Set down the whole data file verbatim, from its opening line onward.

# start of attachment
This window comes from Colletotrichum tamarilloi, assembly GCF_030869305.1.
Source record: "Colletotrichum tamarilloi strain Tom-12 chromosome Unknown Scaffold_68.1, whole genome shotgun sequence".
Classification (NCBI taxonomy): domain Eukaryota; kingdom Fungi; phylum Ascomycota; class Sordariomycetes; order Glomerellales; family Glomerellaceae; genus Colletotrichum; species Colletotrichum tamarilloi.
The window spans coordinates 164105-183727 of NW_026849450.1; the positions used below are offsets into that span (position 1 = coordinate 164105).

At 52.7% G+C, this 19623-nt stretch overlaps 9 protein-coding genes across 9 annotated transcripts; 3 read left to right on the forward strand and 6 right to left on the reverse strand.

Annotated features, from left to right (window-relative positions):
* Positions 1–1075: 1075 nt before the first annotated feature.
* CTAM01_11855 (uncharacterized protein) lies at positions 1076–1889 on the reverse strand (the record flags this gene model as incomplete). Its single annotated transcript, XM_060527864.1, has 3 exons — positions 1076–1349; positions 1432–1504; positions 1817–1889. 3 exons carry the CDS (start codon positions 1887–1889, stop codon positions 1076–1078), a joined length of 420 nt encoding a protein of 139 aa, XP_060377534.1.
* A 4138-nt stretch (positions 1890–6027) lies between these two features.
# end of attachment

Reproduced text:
This window comes from Colletotrichum tamarilloi, assembly GCF_030869305.1.
Source record: "Colletotrichum tamarilloi strain Tom-12 chromosome Unknown Scaffold_68.1, whole genome shotgun sequence".
Classification (NCBI taxonomy): domain Eukaryota; kingdom Fungi; phylum Ascomycota; class Sordariomycetes; order Glomerellales; family Glomerellaceae; genus Colletotrichum; species Colletotrichum tamarilloi.
The window spans coordinates 164105-183727 of NW_026849450.1; the positions used below are offsets into that span (position 1 = coordinate 164105).

At 52.7% G+C, this 19623-nt stretch overlaps 9 protein-coding genes across 9 annotated transcripts; 3 read left to right on the forward strand and 6 right to left on the reverse strand.

Annotated features, from left to right (window-relative positions):
* Positions 1–1075: 1075 nt before the first annotated feature.
* CTAM01_11855 (uncharacterized protein) lies at positions 1076–1889 on the reverse strand (the record flags this gene model as incomplete). Its single annotated transcript, XM_060527864.1, has 3 exons — positions 1076–1349; positions 1432–1504; positions 1817–1889. 3 exons carry the CDS (start codon positions 1887–1889, stop codon positions 1076–1078), a joined length of 420 nt encoding a protein of 139 aa, XP_060377534.1.
* A 4138-nt stretch (positions 1890–6027) lies between these two features.